Sometimes it’s the smaller films that really show you why a performer became famous, “routine” success is surely the mark of a great star and The Matrimaniac possibly says more about Douglas Fairbanks than a host of twenties blockbusters…
The film is a little light on story and even gags but it has enough special Fairbanks-effects to entertain and to have advanced the star power of its lead at the end of his first full year in Hollywood.
|Perpetual motion machine|
The film starts with a bang, well four in fact, as Fairbank’s character Jimmy Conroy, punctures the tires on his potential father-in-law’s car. Jimmy is aiming to elope with young Marna Lewis (Constance Talmadge) hoping to snatch her away before daddy Lewis (Wilbur Higby) can step in.
Jimmy and Marna escape in his car but are pursued by Daddy’s preferred paramour G. Walter Henderson (Clyde E. Hopkins) who succeeds in separating the couple as Jim heads off to get a priest.
|Just missed the train...|
The confused cleric suffers all manner of indignities on their way but… needs must as the groom drives.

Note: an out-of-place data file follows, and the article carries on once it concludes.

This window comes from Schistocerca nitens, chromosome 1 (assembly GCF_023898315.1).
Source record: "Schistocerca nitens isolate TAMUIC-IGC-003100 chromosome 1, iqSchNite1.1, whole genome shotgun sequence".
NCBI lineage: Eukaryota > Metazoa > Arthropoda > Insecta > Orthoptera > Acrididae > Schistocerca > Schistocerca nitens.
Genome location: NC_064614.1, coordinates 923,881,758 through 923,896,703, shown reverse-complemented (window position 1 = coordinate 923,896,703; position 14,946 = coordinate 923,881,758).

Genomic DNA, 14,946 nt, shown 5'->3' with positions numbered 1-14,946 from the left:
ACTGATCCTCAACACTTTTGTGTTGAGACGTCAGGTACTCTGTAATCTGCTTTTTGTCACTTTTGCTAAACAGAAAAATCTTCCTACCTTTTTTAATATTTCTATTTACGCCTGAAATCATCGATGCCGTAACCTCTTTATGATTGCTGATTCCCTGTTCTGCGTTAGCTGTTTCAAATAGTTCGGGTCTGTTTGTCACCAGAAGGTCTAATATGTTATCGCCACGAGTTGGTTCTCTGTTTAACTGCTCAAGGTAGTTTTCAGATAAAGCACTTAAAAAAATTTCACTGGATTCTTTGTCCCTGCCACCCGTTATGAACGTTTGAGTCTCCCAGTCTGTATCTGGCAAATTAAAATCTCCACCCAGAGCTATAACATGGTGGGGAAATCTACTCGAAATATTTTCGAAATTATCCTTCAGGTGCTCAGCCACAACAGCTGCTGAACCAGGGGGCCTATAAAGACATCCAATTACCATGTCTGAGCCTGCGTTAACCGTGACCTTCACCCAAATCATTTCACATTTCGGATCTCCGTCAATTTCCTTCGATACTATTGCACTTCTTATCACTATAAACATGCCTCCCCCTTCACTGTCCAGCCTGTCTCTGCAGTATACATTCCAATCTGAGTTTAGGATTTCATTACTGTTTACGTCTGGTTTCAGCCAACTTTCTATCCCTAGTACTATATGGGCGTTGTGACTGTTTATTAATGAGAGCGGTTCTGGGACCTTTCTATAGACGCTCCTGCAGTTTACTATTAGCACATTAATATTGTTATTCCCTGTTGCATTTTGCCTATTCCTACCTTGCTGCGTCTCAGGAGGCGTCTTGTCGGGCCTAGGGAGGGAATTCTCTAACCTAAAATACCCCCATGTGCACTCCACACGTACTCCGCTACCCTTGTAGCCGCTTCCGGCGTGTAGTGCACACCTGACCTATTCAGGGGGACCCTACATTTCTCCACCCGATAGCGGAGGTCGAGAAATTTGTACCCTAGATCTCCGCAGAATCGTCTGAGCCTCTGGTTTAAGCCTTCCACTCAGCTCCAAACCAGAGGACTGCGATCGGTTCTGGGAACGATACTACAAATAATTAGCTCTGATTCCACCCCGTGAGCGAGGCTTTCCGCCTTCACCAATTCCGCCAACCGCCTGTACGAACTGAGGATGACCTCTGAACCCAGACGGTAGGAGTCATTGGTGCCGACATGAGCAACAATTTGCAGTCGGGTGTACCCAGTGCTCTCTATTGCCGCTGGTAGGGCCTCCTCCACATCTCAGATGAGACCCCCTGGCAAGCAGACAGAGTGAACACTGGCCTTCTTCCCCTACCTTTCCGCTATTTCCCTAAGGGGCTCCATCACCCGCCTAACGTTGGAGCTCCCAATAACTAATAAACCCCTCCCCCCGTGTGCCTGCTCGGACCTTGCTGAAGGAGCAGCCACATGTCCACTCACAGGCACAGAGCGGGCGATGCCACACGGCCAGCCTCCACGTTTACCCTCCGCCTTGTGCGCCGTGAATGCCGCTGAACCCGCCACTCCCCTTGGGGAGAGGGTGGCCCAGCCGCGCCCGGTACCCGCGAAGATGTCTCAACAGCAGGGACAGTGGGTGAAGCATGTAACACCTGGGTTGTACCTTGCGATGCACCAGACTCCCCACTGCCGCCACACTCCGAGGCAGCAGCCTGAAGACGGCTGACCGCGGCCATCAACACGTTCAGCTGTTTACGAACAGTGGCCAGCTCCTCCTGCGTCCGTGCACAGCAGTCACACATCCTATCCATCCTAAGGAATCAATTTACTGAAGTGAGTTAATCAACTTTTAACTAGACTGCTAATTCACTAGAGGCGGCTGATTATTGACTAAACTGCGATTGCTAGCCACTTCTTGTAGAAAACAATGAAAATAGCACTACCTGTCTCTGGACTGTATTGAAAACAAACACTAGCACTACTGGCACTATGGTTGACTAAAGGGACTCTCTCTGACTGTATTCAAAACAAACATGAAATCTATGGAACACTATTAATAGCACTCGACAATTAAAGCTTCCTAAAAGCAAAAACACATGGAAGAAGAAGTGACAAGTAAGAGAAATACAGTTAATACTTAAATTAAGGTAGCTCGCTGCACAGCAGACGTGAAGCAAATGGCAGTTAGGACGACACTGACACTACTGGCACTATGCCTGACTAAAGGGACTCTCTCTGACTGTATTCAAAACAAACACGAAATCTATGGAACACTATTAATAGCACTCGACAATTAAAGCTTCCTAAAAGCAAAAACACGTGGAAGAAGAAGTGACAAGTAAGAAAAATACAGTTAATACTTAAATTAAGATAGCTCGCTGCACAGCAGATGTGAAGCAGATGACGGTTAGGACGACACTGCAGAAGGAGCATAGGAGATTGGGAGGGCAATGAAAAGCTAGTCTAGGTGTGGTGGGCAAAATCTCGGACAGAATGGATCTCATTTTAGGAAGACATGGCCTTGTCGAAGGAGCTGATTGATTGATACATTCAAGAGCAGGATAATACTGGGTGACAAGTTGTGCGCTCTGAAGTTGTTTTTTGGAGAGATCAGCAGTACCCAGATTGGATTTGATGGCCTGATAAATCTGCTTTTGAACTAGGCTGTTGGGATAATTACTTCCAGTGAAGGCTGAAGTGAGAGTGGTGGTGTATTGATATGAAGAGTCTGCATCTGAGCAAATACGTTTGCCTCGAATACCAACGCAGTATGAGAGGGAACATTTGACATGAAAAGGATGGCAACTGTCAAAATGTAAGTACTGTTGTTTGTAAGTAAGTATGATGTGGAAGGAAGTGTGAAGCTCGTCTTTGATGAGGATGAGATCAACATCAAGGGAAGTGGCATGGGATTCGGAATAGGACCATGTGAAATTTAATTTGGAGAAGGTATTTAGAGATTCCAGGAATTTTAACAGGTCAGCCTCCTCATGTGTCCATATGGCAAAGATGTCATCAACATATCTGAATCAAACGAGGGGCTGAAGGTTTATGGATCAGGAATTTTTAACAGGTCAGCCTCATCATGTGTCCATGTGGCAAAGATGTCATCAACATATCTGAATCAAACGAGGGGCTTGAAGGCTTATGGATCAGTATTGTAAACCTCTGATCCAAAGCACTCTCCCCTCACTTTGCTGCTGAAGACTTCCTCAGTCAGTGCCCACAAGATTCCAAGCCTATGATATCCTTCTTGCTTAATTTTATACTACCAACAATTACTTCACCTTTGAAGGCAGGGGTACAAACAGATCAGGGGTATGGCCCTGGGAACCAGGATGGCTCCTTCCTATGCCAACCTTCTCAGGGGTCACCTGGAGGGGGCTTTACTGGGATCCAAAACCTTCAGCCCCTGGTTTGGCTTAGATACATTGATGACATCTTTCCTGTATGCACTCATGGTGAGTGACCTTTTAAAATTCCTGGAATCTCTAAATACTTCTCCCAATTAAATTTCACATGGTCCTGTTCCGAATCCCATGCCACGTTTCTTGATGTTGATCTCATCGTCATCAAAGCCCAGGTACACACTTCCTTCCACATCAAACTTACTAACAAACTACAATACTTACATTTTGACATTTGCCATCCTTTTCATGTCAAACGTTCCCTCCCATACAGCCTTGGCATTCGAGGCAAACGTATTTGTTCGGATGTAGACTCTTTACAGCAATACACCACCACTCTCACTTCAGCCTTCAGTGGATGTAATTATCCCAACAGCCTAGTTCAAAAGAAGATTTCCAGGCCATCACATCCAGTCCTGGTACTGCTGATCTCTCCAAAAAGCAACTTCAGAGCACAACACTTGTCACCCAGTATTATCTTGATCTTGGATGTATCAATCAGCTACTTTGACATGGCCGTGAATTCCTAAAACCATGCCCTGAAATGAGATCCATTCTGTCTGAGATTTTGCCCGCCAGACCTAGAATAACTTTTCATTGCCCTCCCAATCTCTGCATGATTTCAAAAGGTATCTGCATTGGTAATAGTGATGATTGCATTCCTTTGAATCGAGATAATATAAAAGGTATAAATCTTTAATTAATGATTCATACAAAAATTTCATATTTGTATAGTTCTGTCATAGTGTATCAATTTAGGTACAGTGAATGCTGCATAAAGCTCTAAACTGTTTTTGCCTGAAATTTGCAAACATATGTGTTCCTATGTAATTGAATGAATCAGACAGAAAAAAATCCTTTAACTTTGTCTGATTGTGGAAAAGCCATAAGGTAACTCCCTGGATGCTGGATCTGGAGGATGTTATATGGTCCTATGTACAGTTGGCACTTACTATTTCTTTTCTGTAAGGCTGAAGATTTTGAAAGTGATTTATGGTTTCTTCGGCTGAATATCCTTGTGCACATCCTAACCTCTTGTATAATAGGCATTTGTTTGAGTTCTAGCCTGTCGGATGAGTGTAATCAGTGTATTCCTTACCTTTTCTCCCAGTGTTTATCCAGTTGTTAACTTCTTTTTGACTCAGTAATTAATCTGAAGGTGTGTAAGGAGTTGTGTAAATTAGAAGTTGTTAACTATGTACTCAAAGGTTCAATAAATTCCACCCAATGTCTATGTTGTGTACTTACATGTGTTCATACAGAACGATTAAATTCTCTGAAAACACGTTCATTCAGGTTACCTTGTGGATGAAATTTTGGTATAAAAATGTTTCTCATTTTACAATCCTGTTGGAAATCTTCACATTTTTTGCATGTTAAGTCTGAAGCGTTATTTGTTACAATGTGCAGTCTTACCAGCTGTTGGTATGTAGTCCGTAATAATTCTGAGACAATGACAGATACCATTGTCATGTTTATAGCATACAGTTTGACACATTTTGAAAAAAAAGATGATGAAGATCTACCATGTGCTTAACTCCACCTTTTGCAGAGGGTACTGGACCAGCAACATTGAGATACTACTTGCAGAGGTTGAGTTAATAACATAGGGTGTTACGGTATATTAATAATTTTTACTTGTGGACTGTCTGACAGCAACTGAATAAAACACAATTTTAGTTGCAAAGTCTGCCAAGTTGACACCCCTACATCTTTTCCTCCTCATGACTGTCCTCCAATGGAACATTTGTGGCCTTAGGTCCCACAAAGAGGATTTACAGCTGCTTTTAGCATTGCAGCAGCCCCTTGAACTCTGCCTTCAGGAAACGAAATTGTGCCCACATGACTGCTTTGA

|Marna sands up to Pop and weasely Walter|
With the aid of a maid (Winifred Westover), conveniently of similar size, Marna escapes and manages to find the Reverend who has been locked up in the local jail. She returns to the hotel for some reason… maybe she has more faith in Jimmy’s organisation than appearances might dictate.
|Visiting time at the jail|
|"Hello Dutch, I'm up a telegraph pole..."|
|"It's Doug, he's up a telegraph pole!"|
|Constance energy supply|
I watched the version included on the sprawling Flicker Alley DVD set: Douglas Fairbanks: A Modern Musketeer (1916-1921), which is enlivened by a new musical score from Philip Carli.
It’s available direct from Flicker Alley or from the usual, suspect, e-tailers…